Proper tire inflation and regular rotation is highly recommended. Car owners are advised to rotate their tires every 3,000 to 6,000 miles. This ensures that the wear on the tires is even. When your tires are worn evenly, it results in improved gas mileage. As far as inflation is concerned, you have to check your owner’s manual to see the correct pressure for the tires your car is equipped with. Once you find out the correct air pressure, make sure the tires are inflated at the recommended pressure at all times. You can use a tire pressure gauge for that, which you can find at most auto parts stores.
Tire pressure is affected by temperature change. As the temperature rises, the air pressure in the tire increases. Conversely, when temperatures drop, tire pressure drops, too. Estimates show that for every change in temperature by 10 degrees, tire pressure changes by 1 psi. For instance, if the temperature rises by 10 degrees, your tire pressure will increase by 1 psi and vice versa. So, if the temperature decreases by 10 degrees, your tire pressure will decrease by 1 psi. The more your tire’s psi drops, the more likely traction and handling will be affected.
This is why drivers need to monitor tire inflation during substantial temperature fluctuations. By making sure your tires are properly inflated, you help extend their longevity by up to 10% and prevent a potentially significant decrease in fuel economy.
Regular and Proper Maintenance to Extend Your Car’s Life
Aside from following the break-in guidelines in your car owner’s manual, there are a few more things you can do to extend the longevity of your car:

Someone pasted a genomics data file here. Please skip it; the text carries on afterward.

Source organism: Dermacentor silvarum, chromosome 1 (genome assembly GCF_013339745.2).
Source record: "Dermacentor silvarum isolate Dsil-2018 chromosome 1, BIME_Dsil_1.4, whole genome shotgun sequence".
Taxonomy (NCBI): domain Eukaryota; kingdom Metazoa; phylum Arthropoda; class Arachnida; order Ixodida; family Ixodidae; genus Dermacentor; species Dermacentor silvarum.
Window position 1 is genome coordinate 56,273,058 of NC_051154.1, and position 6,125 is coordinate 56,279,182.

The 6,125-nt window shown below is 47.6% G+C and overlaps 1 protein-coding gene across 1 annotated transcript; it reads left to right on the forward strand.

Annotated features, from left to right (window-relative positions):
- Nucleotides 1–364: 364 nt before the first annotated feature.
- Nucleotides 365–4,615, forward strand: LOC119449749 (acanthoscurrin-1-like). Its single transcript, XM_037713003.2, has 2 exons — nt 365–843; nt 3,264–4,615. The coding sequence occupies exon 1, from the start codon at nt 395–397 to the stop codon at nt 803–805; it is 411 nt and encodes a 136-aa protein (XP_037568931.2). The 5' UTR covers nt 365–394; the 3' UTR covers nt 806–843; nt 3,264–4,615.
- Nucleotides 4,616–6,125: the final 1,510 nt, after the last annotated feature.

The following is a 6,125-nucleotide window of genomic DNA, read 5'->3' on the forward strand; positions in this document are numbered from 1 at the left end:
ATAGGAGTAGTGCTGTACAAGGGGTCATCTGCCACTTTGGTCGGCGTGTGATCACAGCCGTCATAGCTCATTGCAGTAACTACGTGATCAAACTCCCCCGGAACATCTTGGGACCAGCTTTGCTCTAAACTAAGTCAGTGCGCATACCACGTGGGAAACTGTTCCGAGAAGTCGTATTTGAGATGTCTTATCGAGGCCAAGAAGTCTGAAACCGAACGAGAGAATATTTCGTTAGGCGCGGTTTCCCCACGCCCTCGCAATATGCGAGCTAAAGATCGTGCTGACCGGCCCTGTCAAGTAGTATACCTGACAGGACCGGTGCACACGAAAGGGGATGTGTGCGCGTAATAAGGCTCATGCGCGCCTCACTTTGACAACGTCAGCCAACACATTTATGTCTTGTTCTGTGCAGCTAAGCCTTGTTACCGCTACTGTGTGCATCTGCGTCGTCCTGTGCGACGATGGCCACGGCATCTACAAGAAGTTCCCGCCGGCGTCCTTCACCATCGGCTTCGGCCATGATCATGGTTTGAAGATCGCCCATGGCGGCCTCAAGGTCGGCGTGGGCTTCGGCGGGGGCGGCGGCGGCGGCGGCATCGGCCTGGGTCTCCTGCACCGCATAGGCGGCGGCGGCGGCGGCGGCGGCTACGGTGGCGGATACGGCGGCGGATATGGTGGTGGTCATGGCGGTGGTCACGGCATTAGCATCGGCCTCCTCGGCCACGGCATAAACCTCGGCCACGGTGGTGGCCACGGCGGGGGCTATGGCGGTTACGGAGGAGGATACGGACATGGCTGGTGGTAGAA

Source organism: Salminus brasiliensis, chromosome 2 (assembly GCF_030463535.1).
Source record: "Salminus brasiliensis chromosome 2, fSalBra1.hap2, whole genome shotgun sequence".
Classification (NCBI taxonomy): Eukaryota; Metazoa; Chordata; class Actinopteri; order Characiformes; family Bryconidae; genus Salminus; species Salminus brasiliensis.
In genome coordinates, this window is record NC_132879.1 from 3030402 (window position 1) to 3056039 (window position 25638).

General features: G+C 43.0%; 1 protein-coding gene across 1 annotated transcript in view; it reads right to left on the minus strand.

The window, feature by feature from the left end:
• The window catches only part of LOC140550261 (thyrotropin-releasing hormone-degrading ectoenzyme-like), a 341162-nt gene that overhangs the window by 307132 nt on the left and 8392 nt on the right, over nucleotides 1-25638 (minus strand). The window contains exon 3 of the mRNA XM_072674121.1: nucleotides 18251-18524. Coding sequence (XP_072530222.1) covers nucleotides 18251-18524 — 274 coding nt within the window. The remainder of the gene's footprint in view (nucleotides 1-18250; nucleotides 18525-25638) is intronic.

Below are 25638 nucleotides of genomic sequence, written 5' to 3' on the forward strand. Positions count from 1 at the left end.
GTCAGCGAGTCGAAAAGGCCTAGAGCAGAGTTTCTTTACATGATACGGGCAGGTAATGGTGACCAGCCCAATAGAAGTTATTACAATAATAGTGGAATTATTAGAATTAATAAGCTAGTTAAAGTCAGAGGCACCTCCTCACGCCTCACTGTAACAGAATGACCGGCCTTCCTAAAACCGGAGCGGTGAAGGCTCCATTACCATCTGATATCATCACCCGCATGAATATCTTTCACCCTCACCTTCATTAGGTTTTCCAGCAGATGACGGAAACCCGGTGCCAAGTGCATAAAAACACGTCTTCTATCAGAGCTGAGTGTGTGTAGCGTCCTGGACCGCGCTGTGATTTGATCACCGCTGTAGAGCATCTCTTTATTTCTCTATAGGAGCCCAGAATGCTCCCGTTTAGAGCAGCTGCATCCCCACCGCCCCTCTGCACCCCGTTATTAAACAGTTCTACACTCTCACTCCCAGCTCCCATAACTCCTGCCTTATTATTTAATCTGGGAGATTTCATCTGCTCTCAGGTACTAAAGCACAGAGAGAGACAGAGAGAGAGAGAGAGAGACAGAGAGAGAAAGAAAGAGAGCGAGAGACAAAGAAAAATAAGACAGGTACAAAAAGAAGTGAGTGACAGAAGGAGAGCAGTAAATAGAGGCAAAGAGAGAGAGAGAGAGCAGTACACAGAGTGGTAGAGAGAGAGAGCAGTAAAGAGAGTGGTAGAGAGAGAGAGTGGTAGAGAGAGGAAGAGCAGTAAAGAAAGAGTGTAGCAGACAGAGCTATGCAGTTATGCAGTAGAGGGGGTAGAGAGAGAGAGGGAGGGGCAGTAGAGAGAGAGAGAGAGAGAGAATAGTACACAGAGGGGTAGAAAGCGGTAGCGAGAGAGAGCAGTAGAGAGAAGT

Change the air and oil filters as recommended in the owner’s manual.
Clogged and dirty filters make the engine work harder to achieve the desired performance. This can accelerate its wear and tear and affect your car’s fuel economy.
Checking the fluids should be next on your maintenance tasks list.
The level of transmission fluid, antifreeze, oil, brake fluid, and power steering fluid, should be monitored regularly, and topped up as needed. This task is crucial for improving your car’s reliability and extending the life of the car’s engine as well as other key components.
As previously noted, the practice of breaking-in a new car has changed significantly in recent years. But, that doesn’t mean that you should go ahead and push your engine to the limit from the minute you leave the dealer’s lot. No matter how far car engine technology has come, you should still take it easy for the first couple hundred miles. Following the guidelines in your car owner’s manual during the break-in period will help protect the engine and extend its longevity. What’s more, it will improve the car’s gas mileage, boost its performance, and save you a lot of money in unexpected repairs for years to come. Ultimately, just like having good car insurance, taking good care of your car and breaking it in is crucial for protecting your investment.